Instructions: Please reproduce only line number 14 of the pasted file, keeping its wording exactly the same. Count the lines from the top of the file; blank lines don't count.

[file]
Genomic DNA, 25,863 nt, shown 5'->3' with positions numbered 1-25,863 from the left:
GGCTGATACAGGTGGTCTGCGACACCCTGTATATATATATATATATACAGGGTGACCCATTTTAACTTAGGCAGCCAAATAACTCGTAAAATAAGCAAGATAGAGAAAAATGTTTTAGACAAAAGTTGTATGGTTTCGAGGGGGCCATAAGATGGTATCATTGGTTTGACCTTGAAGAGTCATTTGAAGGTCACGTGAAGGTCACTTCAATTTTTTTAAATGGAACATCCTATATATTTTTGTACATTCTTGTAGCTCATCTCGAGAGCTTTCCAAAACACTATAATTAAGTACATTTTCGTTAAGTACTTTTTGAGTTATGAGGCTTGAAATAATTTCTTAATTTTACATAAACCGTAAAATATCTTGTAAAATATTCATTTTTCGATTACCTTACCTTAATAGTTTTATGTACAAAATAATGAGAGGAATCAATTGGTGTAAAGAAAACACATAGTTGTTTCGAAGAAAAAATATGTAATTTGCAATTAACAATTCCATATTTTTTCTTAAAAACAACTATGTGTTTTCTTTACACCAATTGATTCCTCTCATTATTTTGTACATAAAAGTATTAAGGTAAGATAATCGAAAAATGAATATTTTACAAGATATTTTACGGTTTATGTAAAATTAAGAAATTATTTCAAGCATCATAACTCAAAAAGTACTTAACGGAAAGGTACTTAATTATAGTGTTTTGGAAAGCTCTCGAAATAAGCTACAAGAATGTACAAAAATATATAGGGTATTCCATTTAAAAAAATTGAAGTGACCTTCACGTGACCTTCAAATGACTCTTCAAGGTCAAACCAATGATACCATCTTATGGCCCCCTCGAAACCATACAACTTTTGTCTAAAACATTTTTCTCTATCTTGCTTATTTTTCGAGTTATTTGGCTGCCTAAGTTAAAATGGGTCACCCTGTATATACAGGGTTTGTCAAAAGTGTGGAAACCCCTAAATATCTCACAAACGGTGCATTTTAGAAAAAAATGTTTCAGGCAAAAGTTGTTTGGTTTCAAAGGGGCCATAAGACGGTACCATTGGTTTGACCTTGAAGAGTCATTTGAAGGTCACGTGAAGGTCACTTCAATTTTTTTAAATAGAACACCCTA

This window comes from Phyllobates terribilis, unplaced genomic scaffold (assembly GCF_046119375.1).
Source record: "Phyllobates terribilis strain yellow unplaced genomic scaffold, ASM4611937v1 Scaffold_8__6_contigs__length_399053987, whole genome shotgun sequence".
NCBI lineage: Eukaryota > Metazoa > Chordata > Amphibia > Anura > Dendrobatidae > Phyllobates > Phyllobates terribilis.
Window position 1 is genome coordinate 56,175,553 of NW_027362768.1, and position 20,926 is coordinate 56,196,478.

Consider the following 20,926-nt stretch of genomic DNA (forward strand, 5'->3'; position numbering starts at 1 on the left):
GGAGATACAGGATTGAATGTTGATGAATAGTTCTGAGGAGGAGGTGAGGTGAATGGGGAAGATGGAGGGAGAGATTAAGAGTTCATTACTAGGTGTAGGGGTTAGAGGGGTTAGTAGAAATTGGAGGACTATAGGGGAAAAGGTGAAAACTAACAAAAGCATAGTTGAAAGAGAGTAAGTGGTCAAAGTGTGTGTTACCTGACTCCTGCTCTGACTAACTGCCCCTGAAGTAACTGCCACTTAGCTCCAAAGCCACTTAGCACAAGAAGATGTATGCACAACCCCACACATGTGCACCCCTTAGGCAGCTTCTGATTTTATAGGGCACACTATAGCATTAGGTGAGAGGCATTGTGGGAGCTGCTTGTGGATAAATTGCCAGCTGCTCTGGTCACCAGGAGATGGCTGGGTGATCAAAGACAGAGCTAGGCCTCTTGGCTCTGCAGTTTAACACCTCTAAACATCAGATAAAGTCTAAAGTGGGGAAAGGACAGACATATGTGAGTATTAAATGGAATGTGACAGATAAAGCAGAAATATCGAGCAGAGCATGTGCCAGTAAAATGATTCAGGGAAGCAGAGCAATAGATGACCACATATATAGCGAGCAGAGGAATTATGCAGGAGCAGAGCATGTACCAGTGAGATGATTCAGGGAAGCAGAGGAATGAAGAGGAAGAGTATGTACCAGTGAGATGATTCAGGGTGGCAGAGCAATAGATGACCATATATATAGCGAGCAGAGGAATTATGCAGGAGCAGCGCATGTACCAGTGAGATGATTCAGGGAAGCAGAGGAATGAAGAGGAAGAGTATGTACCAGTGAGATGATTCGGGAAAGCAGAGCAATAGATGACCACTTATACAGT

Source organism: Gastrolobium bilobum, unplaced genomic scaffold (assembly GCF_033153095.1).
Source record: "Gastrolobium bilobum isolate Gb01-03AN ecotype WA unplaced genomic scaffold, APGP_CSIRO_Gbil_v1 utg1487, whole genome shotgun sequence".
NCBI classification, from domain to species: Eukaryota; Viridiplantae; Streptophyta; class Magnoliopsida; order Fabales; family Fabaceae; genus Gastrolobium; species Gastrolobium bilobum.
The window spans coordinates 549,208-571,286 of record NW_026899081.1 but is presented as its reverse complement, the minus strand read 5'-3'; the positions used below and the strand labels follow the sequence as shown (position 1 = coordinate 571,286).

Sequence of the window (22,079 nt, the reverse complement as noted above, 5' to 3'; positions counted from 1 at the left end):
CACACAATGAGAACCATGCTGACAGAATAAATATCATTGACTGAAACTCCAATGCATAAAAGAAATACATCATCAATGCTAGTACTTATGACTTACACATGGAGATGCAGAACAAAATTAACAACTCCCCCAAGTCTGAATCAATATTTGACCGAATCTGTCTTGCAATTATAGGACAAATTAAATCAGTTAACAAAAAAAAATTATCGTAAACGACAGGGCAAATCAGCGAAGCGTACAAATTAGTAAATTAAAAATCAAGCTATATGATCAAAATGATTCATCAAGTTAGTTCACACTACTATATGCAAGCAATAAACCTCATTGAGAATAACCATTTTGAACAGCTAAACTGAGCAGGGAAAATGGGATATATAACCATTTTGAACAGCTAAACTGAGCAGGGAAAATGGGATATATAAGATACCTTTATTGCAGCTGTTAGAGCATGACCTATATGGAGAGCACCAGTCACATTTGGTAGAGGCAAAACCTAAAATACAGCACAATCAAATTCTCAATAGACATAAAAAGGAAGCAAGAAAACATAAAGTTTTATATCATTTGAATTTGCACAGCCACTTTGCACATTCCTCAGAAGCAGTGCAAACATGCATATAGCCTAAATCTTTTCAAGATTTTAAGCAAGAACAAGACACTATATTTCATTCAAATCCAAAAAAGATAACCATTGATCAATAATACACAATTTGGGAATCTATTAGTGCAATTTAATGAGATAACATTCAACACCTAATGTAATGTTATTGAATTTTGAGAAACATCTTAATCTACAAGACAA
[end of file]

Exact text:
CACACAATGAGAACCATGCTGACAGAATAAATATCATTGACTGAAACTCCAATGCATAAAAGAAATACATCATCAATGCTAGTACTTATGACTTACACATGGAGATGCAGAACAAAATTAACAACTCCCCCAAGTCTGAATCAATATTTGACCGAATCTGTCTTGCAATTATAGGACAAATTAAATCAGTTAACAAAAAAAAATTATCGTAAACGACAGGGCAAATCAGCGAAGCGTACAAATTAGTAAATTAAAAATCAAGCTATATGATCAAAATGATTCATCAAGTTAGTTCACACTACTATATGCAAGCAATAAACCTCATTGAGAATAACCATTTTGAACAGCTAAACTGAGCAGGGAAAATGGGATATATAACCATTTTGAACAGCTAAACTGAGCAGGGAAAATGGGATATATAAGATACCTTTATTGCAGCTGTTAGAGCATGACCTATATGGAGAGCACCAGTCACATTTGGTAGAGGCAAAACCTAAAATACAGCACAATCAAATTCTCAATAGACATAAAAAGGAAGCAAGAAAACATAAAGTTTTATATCATTTGAATTTGCACAGCCACTTTGCACATTCCTCAGAAGCAGTGCAAACATGCATATAGCCTAAATCTTTTCAAGATTTTAAGCAAGAACAAGACACTATATTTCATTCAAATCCAAAAAAGATAACCATTGATCAATAATACACAATTTGGGAATCTATTAGTGCAATTTAATGAGATAACATTCAACACCTAATGTAATGTTATTGAATTTTGAGAAACATCTTAATCTACAAGACAA